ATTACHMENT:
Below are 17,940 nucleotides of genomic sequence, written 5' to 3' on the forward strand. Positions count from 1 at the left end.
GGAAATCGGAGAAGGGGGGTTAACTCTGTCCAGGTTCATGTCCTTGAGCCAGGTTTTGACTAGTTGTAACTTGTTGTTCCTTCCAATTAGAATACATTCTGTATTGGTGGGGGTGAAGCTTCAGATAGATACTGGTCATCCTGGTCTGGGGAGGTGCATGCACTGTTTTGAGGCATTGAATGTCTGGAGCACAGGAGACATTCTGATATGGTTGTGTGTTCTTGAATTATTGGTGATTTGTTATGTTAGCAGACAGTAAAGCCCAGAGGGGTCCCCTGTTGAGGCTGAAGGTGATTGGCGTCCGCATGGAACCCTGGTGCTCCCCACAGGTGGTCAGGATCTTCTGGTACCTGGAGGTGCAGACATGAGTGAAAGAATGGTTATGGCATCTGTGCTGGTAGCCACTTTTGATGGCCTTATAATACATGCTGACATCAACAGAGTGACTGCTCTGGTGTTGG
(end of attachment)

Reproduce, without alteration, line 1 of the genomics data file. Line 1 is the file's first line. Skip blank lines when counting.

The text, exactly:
Below are 17,940 nucleotides of genomic sequence, written 5' to 3' on the forward strand. Positions count from 1 at the left end.